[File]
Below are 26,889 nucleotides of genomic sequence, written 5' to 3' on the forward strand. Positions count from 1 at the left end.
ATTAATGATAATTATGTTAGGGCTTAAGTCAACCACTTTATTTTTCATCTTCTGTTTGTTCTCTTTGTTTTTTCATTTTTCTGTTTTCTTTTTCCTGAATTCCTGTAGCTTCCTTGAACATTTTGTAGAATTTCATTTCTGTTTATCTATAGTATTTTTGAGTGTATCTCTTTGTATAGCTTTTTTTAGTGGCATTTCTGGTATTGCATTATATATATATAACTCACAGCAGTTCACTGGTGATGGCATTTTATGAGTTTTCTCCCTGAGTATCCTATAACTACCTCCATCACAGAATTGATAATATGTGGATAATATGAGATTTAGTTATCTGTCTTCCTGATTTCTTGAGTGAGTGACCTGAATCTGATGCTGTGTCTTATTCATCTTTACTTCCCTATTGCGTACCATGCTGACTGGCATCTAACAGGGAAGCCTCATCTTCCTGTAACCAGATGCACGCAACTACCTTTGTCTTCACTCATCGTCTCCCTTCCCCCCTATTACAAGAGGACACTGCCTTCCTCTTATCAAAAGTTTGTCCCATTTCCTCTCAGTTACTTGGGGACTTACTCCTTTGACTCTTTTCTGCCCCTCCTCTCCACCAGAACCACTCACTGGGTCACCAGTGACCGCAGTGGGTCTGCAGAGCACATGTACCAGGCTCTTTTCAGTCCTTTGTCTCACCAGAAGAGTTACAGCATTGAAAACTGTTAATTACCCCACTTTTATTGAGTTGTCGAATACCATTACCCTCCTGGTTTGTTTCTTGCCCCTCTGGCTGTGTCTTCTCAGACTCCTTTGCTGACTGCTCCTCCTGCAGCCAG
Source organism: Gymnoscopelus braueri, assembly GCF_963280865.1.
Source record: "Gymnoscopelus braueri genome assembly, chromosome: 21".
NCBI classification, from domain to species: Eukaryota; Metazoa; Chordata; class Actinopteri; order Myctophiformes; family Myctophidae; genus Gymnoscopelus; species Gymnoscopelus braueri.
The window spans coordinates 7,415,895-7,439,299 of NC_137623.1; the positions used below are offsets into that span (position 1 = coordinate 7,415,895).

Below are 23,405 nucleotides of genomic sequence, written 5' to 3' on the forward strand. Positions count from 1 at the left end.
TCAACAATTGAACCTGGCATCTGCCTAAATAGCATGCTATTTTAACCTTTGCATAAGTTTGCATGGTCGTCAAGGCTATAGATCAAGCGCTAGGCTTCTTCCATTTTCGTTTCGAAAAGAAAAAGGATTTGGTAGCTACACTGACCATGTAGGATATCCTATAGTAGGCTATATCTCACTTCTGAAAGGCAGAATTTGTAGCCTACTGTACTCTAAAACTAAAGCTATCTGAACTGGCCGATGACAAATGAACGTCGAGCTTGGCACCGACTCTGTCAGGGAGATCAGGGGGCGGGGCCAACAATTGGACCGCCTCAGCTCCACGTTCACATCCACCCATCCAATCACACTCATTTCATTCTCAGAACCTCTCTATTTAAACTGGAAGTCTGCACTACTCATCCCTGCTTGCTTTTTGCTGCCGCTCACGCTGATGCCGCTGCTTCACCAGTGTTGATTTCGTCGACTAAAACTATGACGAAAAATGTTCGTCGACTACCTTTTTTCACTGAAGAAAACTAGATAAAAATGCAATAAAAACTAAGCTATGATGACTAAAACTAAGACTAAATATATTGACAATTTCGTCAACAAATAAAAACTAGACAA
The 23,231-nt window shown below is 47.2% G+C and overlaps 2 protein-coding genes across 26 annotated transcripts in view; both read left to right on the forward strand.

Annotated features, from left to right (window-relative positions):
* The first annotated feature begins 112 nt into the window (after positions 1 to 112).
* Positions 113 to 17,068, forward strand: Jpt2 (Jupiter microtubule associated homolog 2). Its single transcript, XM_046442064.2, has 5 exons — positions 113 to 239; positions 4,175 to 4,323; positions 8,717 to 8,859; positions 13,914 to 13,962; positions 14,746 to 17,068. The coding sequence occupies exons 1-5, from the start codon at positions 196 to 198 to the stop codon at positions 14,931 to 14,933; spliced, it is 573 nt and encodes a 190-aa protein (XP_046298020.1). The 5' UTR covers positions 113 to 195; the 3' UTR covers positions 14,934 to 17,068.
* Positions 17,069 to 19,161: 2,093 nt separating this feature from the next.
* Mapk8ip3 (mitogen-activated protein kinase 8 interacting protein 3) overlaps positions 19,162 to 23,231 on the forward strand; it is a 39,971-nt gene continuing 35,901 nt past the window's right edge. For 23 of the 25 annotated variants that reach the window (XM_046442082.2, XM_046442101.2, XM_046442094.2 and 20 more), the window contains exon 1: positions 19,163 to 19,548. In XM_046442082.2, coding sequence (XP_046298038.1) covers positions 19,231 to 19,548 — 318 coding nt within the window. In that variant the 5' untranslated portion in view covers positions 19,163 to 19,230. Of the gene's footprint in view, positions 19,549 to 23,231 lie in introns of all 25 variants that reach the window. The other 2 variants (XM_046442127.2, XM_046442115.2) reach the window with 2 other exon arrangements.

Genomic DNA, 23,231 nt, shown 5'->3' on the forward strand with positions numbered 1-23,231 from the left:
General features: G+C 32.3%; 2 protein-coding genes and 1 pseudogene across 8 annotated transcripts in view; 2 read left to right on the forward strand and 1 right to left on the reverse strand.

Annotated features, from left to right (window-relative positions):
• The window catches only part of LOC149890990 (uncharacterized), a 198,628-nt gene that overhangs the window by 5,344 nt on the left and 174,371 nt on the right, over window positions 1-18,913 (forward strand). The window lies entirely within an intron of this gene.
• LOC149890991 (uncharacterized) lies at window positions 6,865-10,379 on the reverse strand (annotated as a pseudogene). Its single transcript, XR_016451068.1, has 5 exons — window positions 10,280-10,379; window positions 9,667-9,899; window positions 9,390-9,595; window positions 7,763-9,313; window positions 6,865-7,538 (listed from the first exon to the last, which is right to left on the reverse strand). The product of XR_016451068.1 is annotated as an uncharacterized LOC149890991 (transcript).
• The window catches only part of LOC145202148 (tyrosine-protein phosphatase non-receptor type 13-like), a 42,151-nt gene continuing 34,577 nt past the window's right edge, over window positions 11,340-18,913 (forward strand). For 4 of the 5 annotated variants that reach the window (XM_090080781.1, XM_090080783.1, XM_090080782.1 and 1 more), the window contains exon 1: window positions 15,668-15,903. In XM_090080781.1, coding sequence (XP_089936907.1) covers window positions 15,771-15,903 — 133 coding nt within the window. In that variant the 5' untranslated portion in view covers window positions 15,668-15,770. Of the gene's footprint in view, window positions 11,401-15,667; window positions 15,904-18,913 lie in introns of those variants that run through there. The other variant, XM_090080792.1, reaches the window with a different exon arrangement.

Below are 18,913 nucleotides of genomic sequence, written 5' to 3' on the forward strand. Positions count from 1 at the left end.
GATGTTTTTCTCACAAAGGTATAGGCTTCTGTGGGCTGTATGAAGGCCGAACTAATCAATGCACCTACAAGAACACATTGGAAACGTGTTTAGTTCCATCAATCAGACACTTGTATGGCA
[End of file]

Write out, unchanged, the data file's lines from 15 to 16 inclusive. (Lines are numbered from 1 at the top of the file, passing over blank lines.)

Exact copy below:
Genomic DNA, 23,231 nt, shown 5'->3' on the forward strand with positions numbered 1-23,231 from the left:
General features: G+C 32.3%; 2 protein-coding genes and 1 pseudogene across 8 annotated transcripts in view; 2 read left to right on the forward strand and 1 right to left on the reverse strand.